Skipping Breakfast May Increase Your Risk of Heart Disease
A new study has found a link between a habit of skipping breakfast and the risk of getting heart disease. The result could be due to the habit being an indicator of an unhealthy lifestyle, which may include other harmful choices. But the study's authors tried to factor in the effects of other unhealthy lifestyle habits, which lends credence to the finding that a good breakfast is important for a healthy heart.
The study has been published in the Journal of the American College of Cardiology (JACC). Researchers collected data on 4,000 adults in Spain (aged 40 to 54) who did not have a prior history of heart ailment.
LiveScience reports that the study participants were asked to give an estimate of the number of calories they consumed in a single day. This information allowed the researchers to divide the participants into three groups with distinct breakfast-eating patterns.
The first group comprised people who habitually did not eat breakfast, or had only coffee or juice for their morning meal. They consumed less than 5% of their daily caloric intake during the traditional breakfast time.
The second group featured participants who ate between 5% and 20% of the day's calories during breakfast. The researchers called this the "low-energy breakfast" group, comprising around 70% of the adults involved in the study. They typically had juice, coffee, toast, pastries and fruit for their first meal of the day.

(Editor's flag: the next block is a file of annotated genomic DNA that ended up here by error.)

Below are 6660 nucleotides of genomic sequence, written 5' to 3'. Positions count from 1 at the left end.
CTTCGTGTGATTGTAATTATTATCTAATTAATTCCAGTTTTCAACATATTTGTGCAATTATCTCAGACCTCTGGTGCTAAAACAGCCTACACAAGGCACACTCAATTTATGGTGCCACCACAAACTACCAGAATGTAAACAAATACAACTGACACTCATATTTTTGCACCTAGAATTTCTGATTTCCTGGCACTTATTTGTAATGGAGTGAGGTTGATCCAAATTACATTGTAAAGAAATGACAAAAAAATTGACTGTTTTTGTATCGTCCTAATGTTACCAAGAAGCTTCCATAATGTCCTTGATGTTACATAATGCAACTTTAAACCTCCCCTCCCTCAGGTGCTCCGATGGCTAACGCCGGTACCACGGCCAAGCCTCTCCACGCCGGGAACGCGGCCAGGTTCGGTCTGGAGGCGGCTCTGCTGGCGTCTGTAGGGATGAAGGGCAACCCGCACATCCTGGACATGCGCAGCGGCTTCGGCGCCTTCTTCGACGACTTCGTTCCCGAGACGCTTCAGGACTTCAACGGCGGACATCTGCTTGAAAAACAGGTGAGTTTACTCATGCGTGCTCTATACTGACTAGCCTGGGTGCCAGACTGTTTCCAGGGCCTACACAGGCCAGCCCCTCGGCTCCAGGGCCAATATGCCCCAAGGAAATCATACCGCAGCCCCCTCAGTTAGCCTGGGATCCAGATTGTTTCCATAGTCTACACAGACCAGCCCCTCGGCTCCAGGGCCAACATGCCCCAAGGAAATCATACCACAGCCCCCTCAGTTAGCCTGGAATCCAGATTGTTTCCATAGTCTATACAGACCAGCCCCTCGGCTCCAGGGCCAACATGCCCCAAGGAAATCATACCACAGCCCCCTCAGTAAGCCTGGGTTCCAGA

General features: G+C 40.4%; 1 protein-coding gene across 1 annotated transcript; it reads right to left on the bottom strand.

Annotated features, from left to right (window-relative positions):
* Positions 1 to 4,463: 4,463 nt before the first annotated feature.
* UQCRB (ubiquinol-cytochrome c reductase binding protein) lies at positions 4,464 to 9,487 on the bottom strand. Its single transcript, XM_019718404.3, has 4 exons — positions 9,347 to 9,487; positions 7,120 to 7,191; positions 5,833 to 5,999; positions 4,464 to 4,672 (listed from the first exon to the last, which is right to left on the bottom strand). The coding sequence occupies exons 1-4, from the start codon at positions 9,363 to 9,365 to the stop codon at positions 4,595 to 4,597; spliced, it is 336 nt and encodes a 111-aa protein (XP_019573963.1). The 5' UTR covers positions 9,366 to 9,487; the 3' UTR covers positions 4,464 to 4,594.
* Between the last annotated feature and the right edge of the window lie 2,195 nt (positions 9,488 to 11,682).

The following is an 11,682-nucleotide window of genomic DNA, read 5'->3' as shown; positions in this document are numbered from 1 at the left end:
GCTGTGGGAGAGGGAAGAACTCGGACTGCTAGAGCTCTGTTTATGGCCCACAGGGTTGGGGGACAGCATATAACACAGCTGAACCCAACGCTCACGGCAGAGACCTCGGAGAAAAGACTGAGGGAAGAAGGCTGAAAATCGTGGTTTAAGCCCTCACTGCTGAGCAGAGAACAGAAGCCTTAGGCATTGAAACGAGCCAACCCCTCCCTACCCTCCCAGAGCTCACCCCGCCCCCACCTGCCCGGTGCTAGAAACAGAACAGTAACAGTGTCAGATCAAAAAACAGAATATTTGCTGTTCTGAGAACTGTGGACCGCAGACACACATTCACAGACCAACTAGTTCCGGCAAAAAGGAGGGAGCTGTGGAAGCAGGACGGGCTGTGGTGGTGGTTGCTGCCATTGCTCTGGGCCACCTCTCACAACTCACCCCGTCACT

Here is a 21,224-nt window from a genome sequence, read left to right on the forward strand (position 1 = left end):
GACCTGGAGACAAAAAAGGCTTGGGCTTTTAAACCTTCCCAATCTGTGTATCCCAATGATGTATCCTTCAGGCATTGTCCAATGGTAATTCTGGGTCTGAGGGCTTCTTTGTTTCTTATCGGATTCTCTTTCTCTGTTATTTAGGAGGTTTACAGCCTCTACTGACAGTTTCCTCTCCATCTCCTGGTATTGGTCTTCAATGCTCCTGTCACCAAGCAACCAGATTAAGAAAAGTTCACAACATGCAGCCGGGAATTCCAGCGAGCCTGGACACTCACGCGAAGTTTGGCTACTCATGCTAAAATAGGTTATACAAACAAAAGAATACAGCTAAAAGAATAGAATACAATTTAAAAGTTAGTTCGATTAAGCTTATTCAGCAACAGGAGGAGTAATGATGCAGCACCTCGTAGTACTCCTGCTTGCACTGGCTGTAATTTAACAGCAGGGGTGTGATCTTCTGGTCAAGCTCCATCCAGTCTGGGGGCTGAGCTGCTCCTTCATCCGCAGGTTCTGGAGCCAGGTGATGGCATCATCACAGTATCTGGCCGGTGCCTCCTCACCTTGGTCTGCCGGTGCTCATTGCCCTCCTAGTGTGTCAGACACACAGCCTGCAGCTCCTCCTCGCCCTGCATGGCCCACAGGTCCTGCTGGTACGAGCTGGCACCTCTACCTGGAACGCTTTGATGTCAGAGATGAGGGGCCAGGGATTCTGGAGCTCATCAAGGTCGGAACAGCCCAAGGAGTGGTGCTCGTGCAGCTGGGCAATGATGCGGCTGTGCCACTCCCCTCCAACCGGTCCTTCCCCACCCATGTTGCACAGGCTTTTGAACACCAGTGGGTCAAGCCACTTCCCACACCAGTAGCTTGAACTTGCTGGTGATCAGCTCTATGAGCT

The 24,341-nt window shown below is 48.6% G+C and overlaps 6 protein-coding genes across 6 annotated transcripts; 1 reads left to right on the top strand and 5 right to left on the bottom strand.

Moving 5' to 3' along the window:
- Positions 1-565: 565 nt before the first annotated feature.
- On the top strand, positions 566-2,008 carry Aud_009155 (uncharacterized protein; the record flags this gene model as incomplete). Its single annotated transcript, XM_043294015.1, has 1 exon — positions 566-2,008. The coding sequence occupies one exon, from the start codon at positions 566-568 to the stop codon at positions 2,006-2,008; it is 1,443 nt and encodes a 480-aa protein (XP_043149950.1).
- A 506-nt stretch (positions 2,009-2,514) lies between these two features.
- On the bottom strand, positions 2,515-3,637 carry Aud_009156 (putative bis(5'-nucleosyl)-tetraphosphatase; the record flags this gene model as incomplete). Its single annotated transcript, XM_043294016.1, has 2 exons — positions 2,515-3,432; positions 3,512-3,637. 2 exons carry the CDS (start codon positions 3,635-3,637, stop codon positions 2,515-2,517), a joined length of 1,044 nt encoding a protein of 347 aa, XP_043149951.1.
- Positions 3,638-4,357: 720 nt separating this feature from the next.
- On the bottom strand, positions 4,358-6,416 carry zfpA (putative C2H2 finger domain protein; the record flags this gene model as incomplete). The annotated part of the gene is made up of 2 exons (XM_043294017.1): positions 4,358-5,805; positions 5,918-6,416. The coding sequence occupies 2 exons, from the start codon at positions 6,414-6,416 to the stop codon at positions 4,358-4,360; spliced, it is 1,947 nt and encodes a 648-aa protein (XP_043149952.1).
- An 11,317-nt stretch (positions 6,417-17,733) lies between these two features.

The third group was composed of the "high-energy breakfast" eaters, describing around 27% of the adult participants. The members of this group ate over 20% of the day's calories at breakfast time. They ate toast, ham, tomatoes, fresh fruit, cereal and pastries, and also juice and coffee.
HealthDay notes that researchers conducted ultrasound screenings of the participants to look for subclinical atherosclerosis-early build-up of plaque in the arteries that is not causing medical symptoms. They found that almost 75% of the "no breakfast" adults in the first group had signs of plaque build-up.
Some 64% of the "low-energy breakfast" eaters had plaque in their arteries. Finally, 57% of the "high-energy breakfast" group members showed some plaque buildup.
In addition, the breakfast skippers were found to have the largest waistlines and highest blood pressure measurements in the study, says Eureka Alert. The researchers cautioned that reverse causation might play a part in the results, due to some overweight respondents avoiding breakfast as part of a weight-loss diet.